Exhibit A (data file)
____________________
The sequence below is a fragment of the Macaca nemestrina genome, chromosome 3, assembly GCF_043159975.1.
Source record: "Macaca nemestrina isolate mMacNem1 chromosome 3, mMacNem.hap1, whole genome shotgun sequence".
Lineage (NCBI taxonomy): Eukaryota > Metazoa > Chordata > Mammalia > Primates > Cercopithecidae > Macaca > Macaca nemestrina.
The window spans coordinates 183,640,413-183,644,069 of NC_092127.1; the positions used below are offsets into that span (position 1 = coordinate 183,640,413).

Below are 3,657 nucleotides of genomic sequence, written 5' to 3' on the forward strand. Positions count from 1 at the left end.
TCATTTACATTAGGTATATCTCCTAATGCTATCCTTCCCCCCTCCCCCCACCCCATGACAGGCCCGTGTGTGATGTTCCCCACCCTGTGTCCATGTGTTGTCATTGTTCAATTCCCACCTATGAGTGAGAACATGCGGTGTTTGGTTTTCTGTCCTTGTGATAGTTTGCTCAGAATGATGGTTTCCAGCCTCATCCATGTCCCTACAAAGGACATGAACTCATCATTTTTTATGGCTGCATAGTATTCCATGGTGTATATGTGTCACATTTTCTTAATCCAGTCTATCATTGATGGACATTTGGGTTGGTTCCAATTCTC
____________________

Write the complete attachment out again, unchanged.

The sequence below is a fragment of the Macaca nemestrina genome, chromosome 3, assembly GCF_043159975.1.
Source record: "Macaca nemestrina isolate mMacNem1 chromosome 3, mMacNem.hap1, whole genome shotgun sequence".
Lineage (NCBI taxonomy): Eukaryota > Metazoa > Chordata > Mammalia > Primates > Cercopithecidae > Macaca > Macaca nemestrina.
The window spans coordinates 183,640,413-183,644,069 of NC_092127.1; the positions used below are offsets into that span (position 1 = coordinate 183,640,413).

Below are 3,657 nucleotides of genomic sequence, written 5' to 3' on the forward strand. Positions count from 1 at the left end.
TCATTTACATTAGGTATATCTCCTAATGCTATCCTTCCCCCCTCCCCCCACCCCATGACAGGCCCGTGTGTGATGTTCCCCACCCTGTGTCCATGTGTTGTCATTGTTCAATTCCCACCTATGAGTGAGAACATGCGGTGTTTGGTTTTCTGTCCTTGTGATAGTTTGCTCAGAATGATGGTTTCCAGCCTCATCCATGTCCCTACAAAGGACATGAACTCATCATTTTTTATGGCTGCATAGTATTCCATGGTGTATATGTGTCACATTTTCTTAATCCAGTCTATCATTGATGGACATTTGGGTTGGTTCCAATTCTC